Rubber Stamps: 10 Great Tips For Making Multiple
You know the feeling. The kids have tons of demands,
vacation is just around the corner, that big project at
work is eating all of your free time. How will you ever
make those handmade cards for the big party, or mail the
invitations for the guests at the big wedding? What
started out as a great idea for some very special cards
has turned into a stressful project. These ten simple
steps will maximize your time and free up your
creativity when making multiple cards for any size
1. Determine and plan your cardmaking schedule. Do you
want to set aside a few hours or just 30 minutes at a
time? Pick a design suitable for the available time.
Make a simple "assembly line" schedule to maximize the
time you have to spend on the project.
2. Work on individual elements, individually. It may
sound silly, but working on one element of the cards
will retain the "look" of the cards while creating a
"unity" among them. Start by stamping all of the
impressions, then work on cutting out all of the
backgrounds, folding all of the paper, tearing all of
the sheets simultaneously. You don't want to spend too
much time on any one card.
3. Have a party! Kids and relatives love to involved.
Make the work fun and don't be overly concerned about
the smaller details of the project. You will ultimately
put all of the individual components together, giving
you plenty of time to add any special touches. Working
together with other people will also add a new level of
uniqueness to your cards.
4. Stop writing. One of the most frustrating tasks of
mass producing cards is hand writing messages. Find
"handwriting fonts" available online, at your nearest
craft supply store, or your local computer store. Sign
the finished card or pen in any details or RSVP
information as you would with a store purchased card.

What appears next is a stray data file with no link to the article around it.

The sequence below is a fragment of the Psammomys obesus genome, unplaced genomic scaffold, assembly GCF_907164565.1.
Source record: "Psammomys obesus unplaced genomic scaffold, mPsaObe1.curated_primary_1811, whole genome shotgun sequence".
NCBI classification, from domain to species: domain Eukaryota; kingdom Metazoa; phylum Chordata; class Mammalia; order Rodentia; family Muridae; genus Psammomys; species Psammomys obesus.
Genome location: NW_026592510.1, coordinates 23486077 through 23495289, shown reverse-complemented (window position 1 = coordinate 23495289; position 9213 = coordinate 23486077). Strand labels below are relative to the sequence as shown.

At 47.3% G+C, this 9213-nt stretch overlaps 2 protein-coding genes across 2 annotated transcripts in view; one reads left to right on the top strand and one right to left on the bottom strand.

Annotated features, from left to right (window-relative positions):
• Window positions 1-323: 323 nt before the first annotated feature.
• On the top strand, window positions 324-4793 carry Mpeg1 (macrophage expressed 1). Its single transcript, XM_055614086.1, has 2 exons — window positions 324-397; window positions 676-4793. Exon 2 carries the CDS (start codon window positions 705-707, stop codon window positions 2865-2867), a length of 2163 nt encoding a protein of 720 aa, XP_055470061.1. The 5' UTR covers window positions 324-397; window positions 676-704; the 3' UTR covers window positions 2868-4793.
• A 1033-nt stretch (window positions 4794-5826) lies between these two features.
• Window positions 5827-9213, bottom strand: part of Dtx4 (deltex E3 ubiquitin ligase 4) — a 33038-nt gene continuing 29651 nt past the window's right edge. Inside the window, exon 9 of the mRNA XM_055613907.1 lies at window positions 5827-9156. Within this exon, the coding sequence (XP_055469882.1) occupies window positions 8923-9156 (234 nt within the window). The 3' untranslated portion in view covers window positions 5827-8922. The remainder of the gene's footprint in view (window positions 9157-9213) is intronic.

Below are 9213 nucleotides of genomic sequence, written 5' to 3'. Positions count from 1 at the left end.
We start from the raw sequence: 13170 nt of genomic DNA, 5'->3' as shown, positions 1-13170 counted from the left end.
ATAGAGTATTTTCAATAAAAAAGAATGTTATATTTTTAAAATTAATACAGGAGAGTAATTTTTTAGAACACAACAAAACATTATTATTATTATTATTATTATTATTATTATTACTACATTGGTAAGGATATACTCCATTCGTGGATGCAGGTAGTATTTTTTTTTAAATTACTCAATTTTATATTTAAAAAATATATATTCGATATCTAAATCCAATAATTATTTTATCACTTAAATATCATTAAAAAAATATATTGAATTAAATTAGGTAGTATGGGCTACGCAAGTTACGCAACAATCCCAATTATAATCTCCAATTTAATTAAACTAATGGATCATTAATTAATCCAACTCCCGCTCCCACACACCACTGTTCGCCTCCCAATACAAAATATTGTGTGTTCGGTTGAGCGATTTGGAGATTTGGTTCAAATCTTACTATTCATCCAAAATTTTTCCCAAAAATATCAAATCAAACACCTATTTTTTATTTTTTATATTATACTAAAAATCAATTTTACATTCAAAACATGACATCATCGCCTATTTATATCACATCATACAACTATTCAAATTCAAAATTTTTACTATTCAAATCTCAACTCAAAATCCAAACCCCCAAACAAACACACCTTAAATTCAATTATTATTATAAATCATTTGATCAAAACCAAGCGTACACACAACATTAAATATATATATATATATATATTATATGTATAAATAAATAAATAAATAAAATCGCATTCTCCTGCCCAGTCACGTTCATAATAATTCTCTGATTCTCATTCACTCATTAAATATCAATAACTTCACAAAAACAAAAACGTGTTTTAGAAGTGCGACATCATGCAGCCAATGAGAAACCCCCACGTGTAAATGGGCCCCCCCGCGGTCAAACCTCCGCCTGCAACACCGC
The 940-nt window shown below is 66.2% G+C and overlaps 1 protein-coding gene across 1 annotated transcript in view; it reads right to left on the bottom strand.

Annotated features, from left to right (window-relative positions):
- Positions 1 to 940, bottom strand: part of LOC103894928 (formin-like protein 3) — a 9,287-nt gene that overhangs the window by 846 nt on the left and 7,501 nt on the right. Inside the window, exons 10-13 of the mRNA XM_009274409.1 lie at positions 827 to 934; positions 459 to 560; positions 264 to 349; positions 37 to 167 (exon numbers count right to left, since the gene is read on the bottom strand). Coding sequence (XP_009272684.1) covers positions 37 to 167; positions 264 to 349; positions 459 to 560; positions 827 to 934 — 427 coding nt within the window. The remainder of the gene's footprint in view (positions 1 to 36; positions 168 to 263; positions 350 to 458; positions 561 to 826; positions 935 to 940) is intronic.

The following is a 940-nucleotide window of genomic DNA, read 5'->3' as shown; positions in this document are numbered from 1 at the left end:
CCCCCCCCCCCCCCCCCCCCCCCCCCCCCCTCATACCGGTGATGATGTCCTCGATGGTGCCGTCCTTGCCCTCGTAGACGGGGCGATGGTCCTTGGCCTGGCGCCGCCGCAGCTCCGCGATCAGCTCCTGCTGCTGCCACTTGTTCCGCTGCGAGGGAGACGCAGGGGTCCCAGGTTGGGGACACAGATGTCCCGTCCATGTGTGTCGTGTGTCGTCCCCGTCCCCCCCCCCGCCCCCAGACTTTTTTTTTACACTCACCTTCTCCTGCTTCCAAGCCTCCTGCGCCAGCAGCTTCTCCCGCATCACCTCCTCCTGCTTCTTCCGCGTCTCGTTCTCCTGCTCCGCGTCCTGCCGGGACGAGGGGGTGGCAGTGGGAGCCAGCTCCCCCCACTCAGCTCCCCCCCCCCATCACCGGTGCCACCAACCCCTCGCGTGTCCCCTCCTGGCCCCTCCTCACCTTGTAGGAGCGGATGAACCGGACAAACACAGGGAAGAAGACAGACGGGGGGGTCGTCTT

5. Use a paper trimmer. If you need a fast way to make
background frames or trim down embellishments, scissors
just won't cut it! Stacking paper in 5-10 sheet groups
and trimming all at once will provide perfect multiple
shapes. Often, your scraps can be stacked in such a way
to trim them into usable pieces with a trimmer. Rotary
trimmers will also allow you to add perfect "scalloped"
edges to the base of the card(s).
6. Punch It. Remember your time is valuable. Whether
it's a heart, circle, flower, even a fork and spoon,
your local craft store will have a perfect punch for the
card. Cutting out shapes by hand is tedious and rarely
looks well. Circles can be particularly difficult.
7. Stamp, Stamp, Stamp. When placing stamped images on a
card, use one stamp at a time and make as many
impressions as needed. Don't clean stamps or switch
colors until all of the cards have been stamped. This
keeps your ink pads from becoming "mixed" and makes the
8. Avoid difficult embellishments. I am sure that rows
of bows, lines of brads, or glued dots would look
wonderful on each card. Finding a simpler alternative
will save you hours. Paper tears, taped bows, even
stylish stickers can be just as attractive without the
hours of difficult handy work.
9. Customize backgrounds. If you absolutely must have a
"look" provided by a stamped background, make a "master"
copy on white paper EXACTLY how it should look. Scan the
paper design into a computer at 300 dpi. (If you're
already confused, spend a minute with the scanner
manual.) Print onto colored cardstock or paper. When
done properly, no one will even notice!
10. Have fun…with a budget. These are the two biggest
factors when mass producing cards. You don't want to get
partway through the project only to realize you have far
overspent your intended budget. That special patterned
paper and those cute hologram stickers can max out the
cost of the cards. Alternatively, when the project
simply becomes a duty, it is unlikely you will ever
finish. Remember to always plan lots of time. After all,
this is by far the greatest hobby in the world!